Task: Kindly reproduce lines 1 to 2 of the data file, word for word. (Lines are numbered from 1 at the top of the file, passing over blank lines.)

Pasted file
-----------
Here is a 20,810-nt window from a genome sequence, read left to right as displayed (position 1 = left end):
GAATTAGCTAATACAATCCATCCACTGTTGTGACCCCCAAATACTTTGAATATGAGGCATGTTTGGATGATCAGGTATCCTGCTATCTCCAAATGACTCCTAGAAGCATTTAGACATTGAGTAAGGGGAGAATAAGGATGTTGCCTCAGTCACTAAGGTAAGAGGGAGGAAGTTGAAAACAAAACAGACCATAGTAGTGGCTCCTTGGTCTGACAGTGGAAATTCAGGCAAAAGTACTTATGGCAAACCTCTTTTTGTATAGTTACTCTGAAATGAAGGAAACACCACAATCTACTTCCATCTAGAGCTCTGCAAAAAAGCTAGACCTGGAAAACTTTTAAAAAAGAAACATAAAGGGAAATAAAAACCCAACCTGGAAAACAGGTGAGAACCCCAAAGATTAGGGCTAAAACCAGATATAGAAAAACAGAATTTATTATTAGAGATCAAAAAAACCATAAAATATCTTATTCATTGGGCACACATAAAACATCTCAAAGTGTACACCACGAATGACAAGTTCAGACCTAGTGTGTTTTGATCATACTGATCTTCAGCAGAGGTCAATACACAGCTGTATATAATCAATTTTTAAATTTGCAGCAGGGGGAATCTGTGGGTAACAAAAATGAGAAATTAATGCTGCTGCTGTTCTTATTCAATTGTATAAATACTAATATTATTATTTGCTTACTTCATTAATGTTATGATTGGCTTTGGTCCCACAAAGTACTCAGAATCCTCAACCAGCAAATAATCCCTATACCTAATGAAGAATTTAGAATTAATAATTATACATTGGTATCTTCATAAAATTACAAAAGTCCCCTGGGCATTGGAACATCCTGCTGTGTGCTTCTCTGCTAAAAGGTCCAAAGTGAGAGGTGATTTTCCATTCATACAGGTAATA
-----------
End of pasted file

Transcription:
Here is a 20,810-nt window from a genome sequence, read left to right as displayed (position 1 = left end):
GAATTAGCTAATACAATCCATCCACTGTTGTGACCCCCAAATACTTTGAATATGAGGCATGTTTGGATGATCAGGTATCCTGCTATCTCCAAATGACTCCTAGAAGCATTTAGACATTGAGTAAGGGGAGAATAAGGATGTTGCCTCAGTCACTAAGGTAAGAGGGAGGAAGTTGAAAACAAAACAGACCATAGTAGTGGCTCCTTGGTCTGACAGTGGAAATTCAGGCAAAAGTACTTATGGCAAACCTCTTTTTGTATAGTTACTCTGAAATGAAGGAAACACCACAATCTACTTCCATCTAGAGCTCTGCAAAAAAGCTAGACCTGGAAAACTTTTAAAAAAGAAACATAAAGGGAAATAAAAACCCAACCTGGAAAACAGGTGAGAACCCCAAAGATTAGGGCTAAAACCAGATATAGAAAAACAGAATTTATTATTAGAGATCAAAAAAACCATAAAATATCTTATTCATTGGGCACACATAAAACATCTCAAAGTGTACACCACGAATGACAAGTTCAGACCTAGTGTGTTTTGATCATACTGATCTTCAGCAGAGGTCAATACACAGCTGTATATAATCAATTTTTAAATTTGCAGCAGGGGGAATCTGTGGGTAACAAAAATGAGAAATTAATGCTGCTGCTGTTCTTATTCAATTGTATAAATACTAATATTATTATTTGCTTACTTCATTAATGTTATGATTGGCTTTGGTCCCACAAAGTACTCAGAATCCTCAACCAGCAAATAATCCCTATACCTAATGAAGAATTTAGAATTAATAATTATACATTGGTATCTTCATAAAATTACAAAAGTCCCCTGGGCATTGGAACATCCTGCTGTGTGCTTCTCTGCTAAAAGGTCCAAAGTGAGAGGTGATTTTCCATTCATACAGGTAATA